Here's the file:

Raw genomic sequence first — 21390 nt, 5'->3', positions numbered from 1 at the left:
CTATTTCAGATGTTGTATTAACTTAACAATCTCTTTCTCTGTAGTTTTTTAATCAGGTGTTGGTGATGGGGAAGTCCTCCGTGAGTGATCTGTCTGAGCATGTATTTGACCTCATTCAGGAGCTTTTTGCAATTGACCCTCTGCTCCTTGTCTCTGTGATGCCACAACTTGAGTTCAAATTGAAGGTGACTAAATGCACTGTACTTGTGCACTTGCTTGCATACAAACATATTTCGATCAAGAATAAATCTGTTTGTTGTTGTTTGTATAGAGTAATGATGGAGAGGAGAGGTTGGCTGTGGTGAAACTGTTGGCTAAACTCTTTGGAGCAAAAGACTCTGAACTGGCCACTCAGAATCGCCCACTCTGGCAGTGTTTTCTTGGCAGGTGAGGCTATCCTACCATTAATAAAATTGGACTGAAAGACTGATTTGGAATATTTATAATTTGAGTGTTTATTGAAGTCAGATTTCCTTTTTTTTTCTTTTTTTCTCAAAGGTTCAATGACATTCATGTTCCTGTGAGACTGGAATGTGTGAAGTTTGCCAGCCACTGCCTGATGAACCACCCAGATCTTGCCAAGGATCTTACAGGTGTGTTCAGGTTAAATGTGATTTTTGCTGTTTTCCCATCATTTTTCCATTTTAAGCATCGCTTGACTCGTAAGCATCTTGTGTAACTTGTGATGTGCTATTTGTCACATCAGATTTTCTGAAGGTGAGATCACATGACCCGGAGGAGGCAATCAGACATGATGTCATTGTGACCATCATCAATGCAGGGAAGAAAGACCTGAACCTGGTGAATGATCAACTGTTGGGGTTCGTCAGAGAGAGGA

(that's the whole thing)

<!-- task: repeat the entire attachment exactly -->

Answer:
Raw genomic sequence first — 21390 nt, 5'->3', positions numbered from 1 at the left:
CTATTTCAGATGTTGTATTAACTTAACAATCTCTTTCTCTGTAGTTTTTTAATCAGGTGTTGGTGATGGGGAAGTCCTCCGTGAGTGATCTGTCTGAGCATGTATTTGACCTCATTCAGGAGCTTTTTGCAATTGACCCTCTGCTCCTTGTCTCTGTGATGCCACAACTTGAGTTCAAATTGAAGGTGACTAAATGCACTGTACTTGTGCACTTGCTTGCATACAAACATATTTCGATCAAGAATAAATCTGTTTGTTGTTGTTTGTATAGAGTAATGATGGAGAGGAGAGGTTGGCTGTGGTGAAACTGTTGGCTAAACTCTTTGGAGCAAAAGACTCTGAACTGGCCACTCAGAATCGCCCACTCTGGCAGTGTTTTCTTGGCAGGTGAGGCTATCCTACCATTAATAAAATTGGACTGAAAGACTGATTTGGAATATTTATAATTTGAGTGTTTATTGAAGTCAGATTTCCTTTTTTTTTCTTTTTTTCTCAAAGGTTCAATGACATTCATGTTCCTGTGAGACTGGAATGTGTGAAGTTTGCCAGCCACTGCCTGATGAACCACCCAGATCTTGCCAAGGATCTTACAGGTGTGTTCAGGTTAAATGTGATTTTTGCTGTTTTCCCATCATTTTTCCATTTTAAGCATCGCTTGACTCGTAAGCATCTTGTGTAACTTGTGATGTGCTATTTGTCACATCAGATTTTCTGAAGGTGAGATCACATGACCCGGAGGAGGCAATCAGACATGATGTCATTGTGACCATCATCAATGCAGGGAAGAAAGACCTGAACCTGGTGAATGATCAACTGTTGGGGTTCGTCAGAGAGAGGA